A research assistant typically works under the supervision of a more advanced colleague to support the process of collecting and analyzing data. In some cases, these supporting employees will participate in the design, implementation, and evaluation of investigative procedures. Such positions may at times involve searching for background information, performing clerical tasks, cleaning laboratory equipment, setting up experiment stations, and conducting interviews. Research assistants can work in various settings, including academic institutions, nonprofit agencies, and for-profit corporations.
Universities and other academic institutions may hire graduate and undergraduate students to assist with numerous aspects of research programs. Students typically are compensated by earning course credits, tuition waivers, stipends, or direct salaries. Some positions are unpaid, offering opportunity and experience as the primary benefit of being a research assistant. Close working relationships with respected scholars are often highly valued in academic institutions.
Performing simple clerical tasks and basic laboratory preparation might offer an assistant several occasions to observe and learn from a more experienced researcher. An assistant professor or research associate who takes leadership of a portion of a research project may set up the actual design of the experiment. In the social sciences, a clinical research assistant may conduct interviews or guide simulations with test subjects. Laboratory assistants may wash glassware and set up electronic equipment according to protocol. Activities like these can all take place in various forms in a single large nonprofit agency such as a health care organization.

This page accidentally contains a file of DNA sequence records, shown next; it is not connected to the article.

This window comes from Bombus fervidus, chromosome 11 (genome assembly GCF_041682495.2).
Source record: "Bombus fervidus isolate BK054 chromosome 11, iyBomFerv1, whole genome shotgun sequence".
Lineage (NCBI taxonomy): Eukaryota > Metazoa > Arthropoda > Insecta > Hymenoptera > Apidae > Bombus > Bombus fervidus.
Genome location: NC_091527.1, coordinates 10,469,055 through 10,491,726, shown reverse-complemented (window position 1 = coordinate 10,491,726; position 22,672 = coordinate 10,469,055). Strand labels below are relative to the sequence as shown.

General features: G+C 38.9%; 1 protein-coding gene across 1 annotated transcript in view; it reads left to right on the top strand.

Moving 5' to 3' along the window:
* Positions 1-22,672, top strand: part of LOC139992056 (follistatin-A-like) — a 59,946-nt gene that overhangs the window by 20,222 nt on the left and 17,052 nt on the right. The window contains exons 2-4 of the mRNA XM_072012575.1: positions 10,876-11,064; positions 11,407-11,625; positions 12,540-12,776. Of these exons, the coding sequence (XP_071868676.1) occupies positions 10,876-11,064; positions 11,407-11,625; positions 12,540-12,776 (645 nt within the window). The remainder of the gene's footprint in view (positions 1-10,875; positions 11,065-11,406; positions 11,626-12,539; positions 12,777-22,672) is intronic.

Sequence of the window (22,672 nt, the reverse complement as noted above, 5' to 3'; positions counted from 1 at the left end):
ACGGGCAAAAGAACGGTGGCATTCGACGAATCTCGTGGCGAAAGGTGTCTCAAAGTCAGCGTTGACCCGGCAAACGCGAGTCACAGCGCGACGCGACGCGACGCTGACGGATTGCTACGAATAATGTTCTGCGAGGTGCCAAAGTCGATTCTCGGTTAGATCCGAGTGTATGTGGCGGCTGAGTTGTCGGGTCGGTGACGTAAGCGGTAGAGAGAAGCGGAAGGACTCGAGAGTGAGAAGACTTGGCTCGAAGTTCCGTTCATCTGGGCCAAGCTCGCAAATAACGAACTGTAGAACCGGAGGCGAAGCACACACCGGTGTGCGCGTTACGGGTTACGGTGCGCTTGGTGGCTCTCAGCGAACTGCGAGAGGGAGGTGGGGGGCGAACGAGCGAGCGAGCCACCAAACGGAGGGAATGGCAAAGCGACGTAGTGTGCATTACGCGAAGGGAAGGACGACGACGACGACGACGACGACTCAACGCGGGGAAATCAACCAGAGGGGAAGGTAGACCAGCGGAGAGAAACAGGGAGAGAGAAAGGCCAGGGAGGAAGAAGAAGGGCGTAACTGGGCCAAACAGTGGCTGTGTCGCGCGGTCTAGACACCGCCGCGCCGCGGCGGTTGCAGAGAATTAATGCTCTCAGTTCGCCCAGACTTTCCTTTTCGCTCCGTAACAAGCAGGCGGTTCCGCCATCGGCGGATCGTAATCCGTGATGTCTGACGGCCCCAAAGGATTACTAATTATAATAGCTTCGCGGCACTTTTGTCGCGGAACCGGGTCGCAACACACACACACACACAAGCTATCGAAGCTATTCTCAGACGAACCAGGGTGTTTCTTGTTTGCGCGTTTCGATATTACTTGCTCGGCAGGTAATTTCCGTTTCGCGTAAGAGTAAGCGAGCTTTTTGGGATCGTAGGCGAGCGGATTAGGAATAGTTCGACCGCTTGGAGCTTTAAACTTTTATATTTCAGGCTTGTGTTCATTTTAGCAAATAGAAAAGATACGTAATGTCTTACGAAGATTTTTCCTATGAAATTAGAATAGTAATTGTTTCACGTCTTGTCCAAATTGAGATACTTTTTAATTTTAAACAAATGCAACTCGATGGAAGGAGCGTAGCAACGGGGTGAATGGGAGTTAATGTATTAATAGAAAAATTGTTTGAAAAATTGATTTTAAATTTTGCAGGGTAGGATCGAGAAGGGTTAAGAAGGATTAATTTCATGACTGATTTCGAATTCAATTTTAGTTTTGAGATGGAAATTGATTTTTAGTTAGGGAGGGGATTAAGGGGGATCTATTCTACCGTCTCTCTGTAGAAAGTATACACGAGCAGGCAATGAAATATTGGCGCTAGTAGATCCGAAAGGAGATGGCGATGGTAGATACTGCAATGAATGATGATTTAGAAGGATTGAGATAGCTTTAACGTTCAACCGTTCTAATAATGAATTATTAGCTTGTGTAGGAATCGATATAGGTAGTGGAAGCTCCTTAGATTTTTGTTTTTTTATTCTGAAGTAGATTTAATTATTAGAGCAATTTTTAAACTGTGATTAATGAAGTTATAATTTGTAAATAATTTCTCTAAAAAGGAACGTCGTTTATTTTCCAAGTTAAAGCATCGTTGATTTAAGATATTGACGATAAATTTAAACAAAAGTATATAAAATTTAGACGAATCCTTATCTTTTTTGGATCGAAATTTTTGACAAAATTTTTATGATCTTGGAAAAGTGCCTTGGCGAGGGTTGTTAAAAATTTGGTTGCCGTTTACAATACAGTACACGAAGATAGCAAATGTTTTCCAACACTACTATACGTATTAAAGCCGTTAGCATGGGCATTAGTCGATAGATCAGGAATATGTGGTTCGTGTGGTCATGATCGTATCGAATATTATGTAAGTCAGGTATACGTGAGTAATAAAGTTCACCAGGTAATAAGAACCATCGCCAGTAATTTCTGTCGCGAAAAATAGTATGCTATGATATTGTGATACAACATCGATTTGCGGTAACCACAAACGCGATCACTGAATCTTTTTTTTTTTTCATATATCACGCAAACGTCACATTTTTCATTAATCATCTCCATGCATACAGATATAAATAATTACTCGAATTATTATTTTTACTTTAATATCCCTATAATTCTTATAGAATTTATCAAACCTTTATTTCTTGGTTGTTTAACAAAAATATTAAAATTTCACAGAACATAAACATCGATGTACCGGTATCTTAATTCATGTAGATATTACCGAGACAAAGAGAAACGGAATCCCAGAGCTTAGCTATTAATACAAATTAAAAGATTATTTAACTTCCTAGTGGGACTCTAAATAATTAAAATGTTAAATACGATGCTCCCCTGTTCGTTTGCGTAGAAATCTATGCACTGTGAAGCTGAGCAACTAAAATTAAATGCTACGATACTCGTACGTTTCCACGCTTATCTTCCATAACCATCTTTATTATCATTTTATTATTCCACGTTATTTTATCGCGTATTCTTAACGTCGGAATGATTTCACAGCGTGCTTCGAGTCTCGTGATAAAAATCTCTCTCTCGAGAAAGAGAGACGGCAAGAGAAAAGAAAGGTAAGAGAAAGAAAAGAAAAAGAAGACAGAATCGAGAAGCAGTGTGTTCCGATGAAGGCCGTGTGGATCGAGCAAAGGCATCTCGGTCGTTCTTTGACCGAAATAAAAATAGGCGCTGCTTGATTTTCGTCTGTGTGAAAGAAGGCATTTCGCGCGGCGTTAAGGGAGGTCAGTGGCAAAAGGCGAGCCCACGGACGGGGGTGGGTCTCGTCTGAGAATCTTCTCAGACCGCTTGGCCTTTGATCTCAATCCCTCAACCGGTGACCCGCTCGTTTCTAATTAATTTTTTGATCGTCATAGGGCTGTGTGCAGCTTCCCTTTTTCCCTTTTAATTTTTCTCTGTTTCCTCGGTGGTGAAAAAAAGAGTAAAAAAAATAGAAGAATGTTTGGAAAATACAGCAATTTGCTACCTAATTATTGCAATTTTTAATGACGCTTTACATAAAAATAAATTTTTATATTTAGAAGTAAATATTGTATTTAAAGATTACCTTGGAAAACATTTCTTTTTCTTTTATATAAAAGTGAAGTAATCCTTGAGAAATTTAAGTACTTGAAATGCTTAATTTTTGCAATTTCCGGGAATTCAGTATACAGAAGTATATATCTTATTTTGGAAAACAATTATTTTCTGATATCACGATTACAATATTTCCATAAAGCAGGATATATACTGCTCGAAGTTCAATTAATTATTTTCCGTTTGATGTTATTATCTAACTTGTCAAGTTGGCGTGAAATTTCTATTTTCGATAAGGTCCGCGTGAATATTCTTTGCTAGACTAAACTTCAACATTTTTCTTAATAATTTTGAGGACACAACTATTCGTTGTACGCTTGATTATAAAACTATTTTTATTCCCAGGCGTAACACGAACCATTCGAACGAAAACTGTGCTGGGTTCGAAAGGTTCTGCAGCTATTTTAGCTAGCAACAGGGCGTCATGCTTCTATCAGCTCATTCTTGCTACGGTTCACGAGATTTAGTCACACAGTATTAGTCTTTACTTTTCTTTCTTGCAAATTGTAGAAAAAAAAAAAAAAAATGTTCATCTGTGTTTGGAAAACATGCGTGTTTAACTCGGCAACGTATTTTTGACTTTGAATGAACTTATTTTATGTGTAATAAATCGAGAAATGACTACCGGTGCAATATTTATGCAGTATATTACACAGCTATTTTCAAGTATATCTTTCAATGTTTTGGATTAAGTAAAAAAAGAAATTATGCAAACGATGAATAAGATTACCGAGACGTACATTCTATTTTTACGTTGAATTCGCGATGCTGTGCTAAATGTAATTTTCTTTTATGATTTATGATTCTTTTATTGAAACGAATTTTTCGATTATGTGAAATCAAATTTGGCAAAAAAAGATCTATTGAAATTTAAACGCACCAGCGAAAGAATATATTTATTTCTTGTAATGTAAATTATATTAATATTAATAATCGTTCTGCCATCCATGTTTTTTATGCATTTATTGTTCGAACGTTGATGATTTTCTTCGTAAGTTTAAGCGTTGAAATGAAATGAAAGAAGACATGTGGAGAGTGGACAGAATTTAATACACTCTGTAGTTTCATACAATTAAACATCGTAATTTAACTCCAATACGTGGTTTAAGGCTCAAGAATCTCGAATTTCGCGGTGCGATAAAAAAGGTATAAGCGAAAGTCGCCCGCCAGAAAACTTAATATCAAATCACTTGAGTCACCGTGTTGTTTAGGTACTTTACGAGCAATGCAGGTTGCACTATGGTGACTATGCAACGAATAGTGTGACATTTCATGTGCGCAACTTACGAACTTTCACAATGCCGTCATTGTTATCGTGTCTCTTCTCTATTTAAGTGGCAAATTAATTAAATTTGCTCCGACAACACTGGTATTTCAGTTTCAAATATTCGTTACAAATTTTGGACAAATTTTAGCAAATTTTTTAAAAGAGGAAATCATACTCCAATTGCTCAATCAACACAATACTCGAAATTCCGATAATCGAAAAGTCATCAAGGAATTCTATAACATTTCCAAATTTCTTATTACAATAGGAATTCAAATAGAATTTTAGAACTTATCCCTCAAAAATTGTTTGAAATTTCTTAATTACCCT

Some corporations hire graduates with backgrounds in chemistry, biology, and general science to aid in the development of new products or services. Firms with interests in engineering, information technology (IT), and innovative design will often operate research and development facilities. These facilities may employ the services of a research assistant for public communication, storage and organization of records, product testing, and general maintenance tasks.
Across all settings, there are times when highly specialized tasks are called for. At other times, the duties required may fall into certain categories. In the area of communication, a research assistant may edit protocols and documentation, obtain consent forms, design questionnaires, contact participants, write press releases, prepare summaries of initial findings, and make oral presentations to interested groups.
Another category of tasks includes data management. The subordinate could possibly prepare tables and graphs, create and manipulate databases, code data, and enter data into computer simulations or programs. Research support can sometimes involve various common clerical tasks. A junior associate may make and receive telephone calls, respond to e-mail, prepare copies for distribution, schedule the use of laboratories and equipment, and file information for hard-copy storage.
Certain personal qualities are typically considered valuable in a research assistant. It is often desirable to have the ability to maintain confidentiality and collaborate well while taking direction from others. Computer skills are more frequently in demand. Motivation, close attention to detail, and a strong desire for accuracy are consistently mentioned by potential employers in the research field.